Having written about the tram travelling up Park Road and past the Ancient Chapel recently (click here to view that post) I recently acquired this modern print of a photograph dating from about the same period of a tram taken on Croxteth Road.

For me it is very easy to identify this as being taken on Croxteth Road just at the junction with Brompton Avenue. Just out of shot on the right was Sefton Park Presbyterian Church, then still the church of John Watson, otherwise known as best selling author Ian Maclaren. This tram stop was, according to a number of accounts, identified by the conductor to passengers as “Dr Watson’s Church”. I have written about this Church before here.

Tram Brompton Avenue 03 crop 01

It must have been an important junction, the trams seem to have made relatively long stops there, they certainly appear on postcards of Sefton Park Church, the crew happily posing for the photographer, so they must have had reason to hang around.

spcdetail

Detail of a postcard view of Sefton Park Church, showing a tram waiting in the same spot

There are also clearly extra crew members included here in the photograph, with an inspector stepping on to the tram. Was this, perhaps, a place where crews changed over? On the top deck you can see the seats that could be pushed to face the other way when the tram got to the end of the line.

Tram Brompton Avenue 03 crop 03

And to the right of the tram stand an elegant Edwardian couple.

Tram Brompton Avenue 03 crop 04

 

2 thoughts on “Liverpool Tram, Brompton Avenue c.1900

  1. Good afternoon, Revd. David.

    The junction at Croxteth Road/Brompton Avenue/Ullet Road was the terminus for the number 15 tram. At one time, as it was serving the gentry who lived around Sefton Park, it was a ‘First Class Tram’. The furnishings and upholstery were quite plush.

    My Gran would tell the tale of a posh lady who boarded such a tram at the terminus and found one the seats occupied by a tramp. She addressed him “Are you aware, my man, that this is a First Class tram?” He replied “Yes ma’am, I know dat but it’s me birthday and I’m givin’ me backside* a treat.”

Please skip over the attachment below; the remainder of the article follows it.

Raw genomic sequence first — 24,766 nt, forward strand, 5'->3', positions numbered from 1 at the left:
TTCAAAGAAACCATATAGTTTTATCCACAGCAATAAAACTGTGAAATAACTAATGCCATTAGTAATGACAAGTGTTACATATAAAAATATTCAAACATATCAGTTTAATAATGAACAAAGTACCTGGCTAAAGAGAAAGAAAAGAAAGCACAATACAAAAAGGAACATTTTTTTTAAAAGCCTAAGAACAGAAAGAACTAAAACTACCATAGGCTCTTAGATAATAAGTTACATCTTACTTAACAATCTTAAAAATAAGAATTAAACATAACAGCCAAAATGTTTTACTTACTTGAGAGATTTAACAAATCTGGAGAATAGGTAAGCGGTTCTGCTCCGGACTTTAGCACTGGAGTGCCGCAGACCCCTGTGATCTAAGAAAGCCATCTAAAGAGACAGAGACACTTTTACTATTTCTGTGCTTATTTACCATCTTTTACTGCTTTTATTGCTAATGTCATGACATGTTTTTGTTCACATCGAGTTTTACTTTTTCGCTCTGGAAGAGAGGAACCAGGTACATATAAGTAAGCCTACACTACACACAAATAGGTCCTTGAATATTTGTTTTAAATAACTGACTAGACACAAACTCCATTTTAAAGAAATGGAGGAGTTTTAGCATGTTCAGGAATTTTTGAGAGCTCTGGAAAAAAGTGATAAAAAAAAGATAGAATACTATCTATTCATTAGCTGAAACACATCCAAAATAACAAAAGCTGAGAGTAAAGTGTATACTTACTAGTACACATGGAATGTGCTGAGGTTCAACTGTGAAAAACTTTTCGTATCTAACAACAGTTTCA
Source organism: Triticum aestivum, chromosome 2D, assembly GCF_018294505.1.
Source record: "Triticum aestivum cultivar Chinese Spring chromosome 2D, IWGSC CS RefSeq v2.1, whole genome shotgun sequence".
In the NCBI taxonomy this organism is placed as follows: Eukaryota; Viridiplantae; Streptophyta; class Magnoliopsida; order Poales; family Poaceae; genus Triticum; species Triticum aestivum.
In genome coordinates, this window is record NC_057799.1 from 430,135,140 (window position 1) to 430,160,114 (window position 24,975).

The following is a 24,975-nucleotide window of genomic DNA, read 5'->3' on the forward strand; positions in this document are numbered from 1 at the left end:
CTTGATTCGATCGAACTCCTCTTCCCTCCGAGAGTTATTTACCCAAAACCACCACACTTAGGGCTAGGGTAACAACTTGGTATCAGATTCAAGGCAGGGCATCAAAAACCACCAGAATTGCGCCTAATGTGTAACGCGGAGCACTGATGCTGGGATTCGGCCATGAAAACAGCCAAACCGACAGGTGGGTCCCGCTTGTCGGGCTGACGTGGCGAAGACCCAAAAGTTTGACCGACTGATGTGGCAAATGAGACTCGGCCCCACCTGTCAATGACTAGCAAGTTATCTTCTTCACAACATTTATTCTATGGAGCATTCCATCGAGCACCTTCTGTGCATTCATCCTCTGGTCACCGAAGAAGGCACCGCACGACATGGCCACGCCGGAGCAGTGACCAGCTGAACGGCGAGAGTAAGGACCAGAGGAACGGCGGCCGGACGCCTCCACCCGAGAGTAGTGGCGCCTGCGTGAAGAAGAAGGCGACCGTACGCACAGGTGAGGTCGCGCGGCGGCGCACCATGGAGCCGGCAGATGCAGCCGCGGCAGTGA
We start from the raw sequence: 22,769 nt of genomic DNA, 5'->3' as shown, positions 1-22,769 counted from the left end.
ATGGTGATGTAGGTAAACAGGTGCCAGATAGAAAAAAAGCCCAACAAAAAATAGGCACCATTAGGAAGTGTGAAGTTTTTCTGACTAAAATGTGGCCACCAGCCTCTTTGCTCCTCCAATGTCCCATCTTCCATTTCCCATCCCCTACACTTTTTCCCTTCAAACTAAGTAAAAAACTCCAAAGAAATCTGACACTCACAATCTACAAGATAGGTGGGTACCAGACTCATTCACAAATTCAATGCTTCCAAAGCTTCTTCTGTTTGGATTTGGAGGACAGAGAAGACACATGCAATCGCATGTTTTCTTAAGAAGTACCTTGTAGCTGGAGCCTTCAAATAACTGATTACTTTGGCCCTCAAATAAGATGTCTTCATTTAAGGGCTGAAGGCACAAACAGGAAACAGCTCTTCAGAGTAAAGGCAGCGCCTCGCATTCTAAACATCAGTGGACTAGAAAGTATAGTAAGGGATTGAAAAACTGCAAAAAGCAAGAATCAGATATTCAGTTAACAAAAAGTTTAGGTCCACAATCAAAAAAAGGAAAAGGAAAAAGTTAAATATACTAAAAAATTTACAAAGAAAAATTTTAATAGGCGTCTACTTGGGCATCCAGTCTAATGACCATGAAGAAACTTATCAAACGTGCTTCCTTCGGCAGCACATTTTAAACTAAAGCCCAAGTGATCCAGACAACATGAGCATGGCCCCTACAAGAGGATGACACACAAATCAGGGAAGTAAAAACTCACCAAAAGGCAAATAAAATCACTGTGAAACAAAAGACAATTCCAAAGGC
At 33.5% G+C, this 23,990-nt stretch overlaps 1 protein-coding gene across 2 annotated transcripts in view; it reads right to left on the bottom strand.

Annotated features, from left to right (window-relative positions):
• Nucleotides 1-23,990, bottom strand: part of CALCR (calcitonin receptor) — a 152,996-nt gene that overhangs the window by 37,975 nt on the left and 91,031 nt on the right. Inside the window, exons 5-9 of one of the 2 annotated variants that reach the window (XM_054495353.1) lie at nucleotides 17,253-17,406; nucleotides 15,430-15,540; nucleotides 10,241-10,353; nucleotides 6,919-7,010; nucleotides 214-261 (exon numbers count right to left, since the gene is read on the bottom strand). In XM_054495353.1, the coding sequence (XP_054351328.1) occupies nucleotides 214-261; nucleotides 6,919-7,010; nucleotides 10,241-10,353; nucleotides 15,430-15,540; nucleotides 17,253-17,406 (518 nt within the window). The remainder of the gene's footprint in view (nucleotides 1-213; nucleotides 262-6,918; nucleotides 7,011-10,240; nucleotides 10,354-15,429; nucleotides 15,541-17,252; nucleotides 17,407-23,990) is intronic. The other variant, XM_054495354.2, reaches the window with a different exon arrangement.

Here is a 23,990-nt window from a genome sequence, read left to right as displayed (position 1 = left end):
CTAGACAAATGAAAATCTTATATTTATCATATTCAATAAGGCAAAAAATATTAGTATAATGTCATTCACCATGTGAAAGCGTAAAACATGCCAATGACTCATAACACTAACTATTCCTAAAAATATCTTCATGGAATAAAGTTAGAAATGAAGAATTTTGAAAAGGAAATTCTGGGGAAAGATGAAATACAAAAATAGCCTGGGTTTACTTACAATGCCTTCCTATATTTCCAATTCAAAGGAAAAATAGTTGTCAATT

* the term used was more colloquial than ‘backside’ as you can imagine.

    When I was growing up in York Avenue my Mum, Dad and I would often take the 15 to/from town rather than hang around waiting for a bus (80 or 73). That was in the late 1940s / early 1950s when there was no such thing as a First Class tram.

    Thank you for the chance to reminisce.

    In fellowship,

    Richard Banyard (Heswall)

    Sent from my iPad mini

    Liked by 1 person

    1. Hi Richard,

      Ha ha! That is a brilliant story. I had a feeling it must be some sort of terminus or stage post of some sort, thanks for confirming that. I didn’t realise it was a number 15 either, that is interesting. I spent many an hour waiting for an 80, 73 or 72 at the bus stop nearby when I was young, even that stop has moved now. I never knew trams but I feel quite nostalgic for them!

      All the best,

      David

      Like

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